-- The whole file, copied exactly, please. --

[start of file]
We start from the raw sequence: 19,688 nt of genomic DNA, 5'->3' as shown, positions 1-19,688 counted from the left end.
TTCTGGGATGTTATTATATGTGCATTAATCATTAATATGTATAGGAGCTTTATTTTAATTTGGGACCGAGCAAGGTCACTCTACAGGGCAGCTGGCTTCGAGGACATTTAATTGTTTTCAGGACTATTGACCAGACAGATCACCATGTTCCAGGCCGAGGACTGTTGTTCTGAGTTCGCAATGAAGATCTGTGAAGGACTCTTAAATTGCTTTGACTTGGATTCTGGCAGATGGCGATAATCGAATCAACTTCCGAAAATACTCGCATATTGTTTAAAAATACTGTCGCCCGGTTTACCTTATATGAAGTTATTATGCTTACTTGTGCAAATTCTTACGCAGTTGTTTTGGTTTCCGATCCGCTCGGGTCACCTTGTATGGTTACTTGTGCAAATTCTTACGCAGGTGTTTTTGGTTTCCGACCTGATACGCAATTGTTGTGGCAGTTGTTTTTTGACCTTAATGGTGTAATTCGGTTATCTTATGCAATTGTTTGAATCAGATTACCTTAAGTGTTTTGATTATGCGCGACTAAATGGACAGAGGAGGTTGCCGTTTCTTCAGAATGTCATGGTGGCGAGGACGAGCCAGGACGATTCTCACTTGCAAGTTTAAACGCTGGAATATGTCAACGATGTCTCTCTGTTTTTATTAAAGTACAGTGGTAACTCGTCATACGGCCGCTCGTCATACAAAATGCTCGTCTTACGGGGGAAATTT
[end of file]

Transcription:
We start from the raw sequence: 19,688 nt of genomic DNA, 5'->3' as shown, positions 1-19,688 counted from the left end.
TTCTGGGATGTTATTATATGTGCATTAATCATTAATATGTATAGGAGCTTTATTTTAATTTGGGACCGAGCAAGGTCACTCTACAGGGCAGCTGGCTTCGAGGACATTTAATTGTTTTCAGGACTATTGACCAGACAGATCACCATGTTCCAGGCCGAGGACTGTTGTTCTGAGTTCGCAATGAAGATCTGTGAAGGACTCTTAAATTGCTTTGACTTGGATTCTGGCAGATGGCGATAATCGAATCAACTTCCGAAAATACTCGCATATTGTTTAAAAATACTGTCGCCCGGTTTACCTTATATGAAGTTATTATGCTTACTTGTGCAAATTCTTACGCAGTTGTTTTGGTTTCCGATCCGCTCGGGTCACCTTGTATGGTTACTTGTGCAAATTCTTACGCAGGTGTTTTTGGTTTCCGACCTGATACGCAATTGTTGTGGCAGTTGTTTTTTGACCTTAATGGTGTAATTCGGTTATCTTATGCAATTGTTTGAATCAGATTACCTTAAGTGTTTTGATTATGCGCGACTAAATGGACAGAGGAGGTTGCCGTTTCTTCAGAATGTCATGGTGGCGAGGACGAGCCAGGACGATTCTCACTTGCAAGTTTAAACGCTGGAATATGTCAACGATGTCTCTCTGTTTTTATTAAAGTACAGTGGTAACTCGTCATACGGCCGCTCGTCATACAAAATGCTCGTCTTACGGGGGAAATTT